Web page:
The importance of sleep cannot be overestimated, as sleep is essential to overall health and wellbeing. The National Institutes of Health says:
"Without enough sleep, you can’t focus and pay attention or respond quickly. A lack of sleep may even cause mood problems. Also, growing evidence shows that a chronic lack of sleep increases your risk of obesity, diabetes, cardiovascular disease, and infections."
How much is enough? If animals are any indication, carnivores tend to sleep more than herbivores, with meat-eaters like tigers requiring 16 hours of shut-eye per night to the leaf-eating giraffe's 2. As for humans, though individual "quotas" vary, and teenagers need more sleep than adults (generally between 9 and 10 hours), most grown-ups require at least 7 hours of sleep and as much as 9 hours or more!
Now you may think that you are an outlier, that you don't require even the bare minimum of what is recommended, and we all know people who function on 4 or 5 hours a night, but falsely elevating energy levels with caffeine, which overrides the body's ability to sense fatigue, can set you up for health problems down the road. One or two cups of java in the a.m. hours is one thing. But if you're functioning on a pot of coffee plus a shot or two of espresso and maybe a Red Bull or a 5-hour energy shot just to get you through the day you're probably sleep deprived. Not probably. You are!
So if your goal is weight loss, improved fitness/overall performance, enhanced mood and improved immunity, make sure you get enough ZZZZs. And quality of sleep is important as well, since it is in deeper stages of sleep that your body releases important hormones such as human growth hormone, so refrain from drinking fluids in the evening (say, after 4 pm) so that you won't wake up more than once or twice per night to empty your bladder.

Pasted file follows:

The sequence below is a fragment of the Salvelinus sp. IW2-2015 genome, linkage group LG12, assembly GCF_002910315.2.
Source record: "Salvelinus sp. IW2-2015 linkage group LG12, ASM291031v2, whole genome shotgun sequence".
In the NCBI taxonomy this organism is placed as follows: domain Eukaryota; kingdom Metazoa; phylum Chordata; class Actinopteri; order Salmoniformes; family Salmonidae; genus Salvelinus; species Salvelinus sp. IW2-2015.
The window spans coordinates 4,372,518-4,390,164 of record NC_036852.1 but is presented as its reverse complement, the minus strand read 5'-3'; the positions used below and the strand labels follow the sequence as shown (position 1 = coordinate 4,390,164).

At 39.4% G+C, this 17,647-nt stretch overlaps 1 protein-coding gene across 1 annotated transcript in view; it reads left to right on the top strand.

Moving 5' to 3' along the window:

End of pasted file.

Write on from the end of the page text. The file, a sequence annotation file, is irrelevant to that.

Good sleep hygiene includes going to bed at around the same time each night, and sleeping in a pitch dark room in total quiet. If you're smack dab in a big city, consider ear plugs to drown out ambient noise. Also, limit TV watching before bed in favor of relaxation techniques (breathing deeply and counting your breaths) or possibly some light reading. Watching your thoughts is another good strategy. Thoughts are like cockroaches and tend to disappear under close observation resulting in a clear mind and quicker onset of slumber. Finally, when choosing a night-time snack opt for foods with higher levels of tryptophan, a precursor to melatonin, which aids sleep. Bananas are a good option.
And remember to drink alcohol in moderation if at all. In amounts that exceed moderate levels (1 drink for a female, two for a male) alcohol is notorious for disrupting the sleep cycle, leading to headache, morning fogginess, and impairing memory and mood. Alcohol is also a diuretic and so drinking increases the likelihood you'll need to wake up to pee several times.
Of note: it may seem counter-intuitive, but the lighter/leaner you are, the more sleep you require. While heavier individuals may get by with closer to 7 hours per night, the lightest and leanest among us may require 9 hours or more. In a study published in the American Journal of Clinical Nutrition, subjects needed more sleep as they lost weight, and sleep duration remained higher in the months that followed the study, provided they kept the weight off. The conclusion is simple: if you want an excuse to stay in bed an extra hour, get ripped, and you can say, "I'm lean, I need me my sleep!" And here's an added benefit: being lighter and leaner decreases daytime sleepiness and time to fall asleep. Do not expect to hear this from your doctor. One study, published in the May 2012 issue of Obesity found that 38 percent of doctors are overweight. That's more than the general population (33 percent)! Practice what you preach and others will hopefully do the same. Happy snoozing.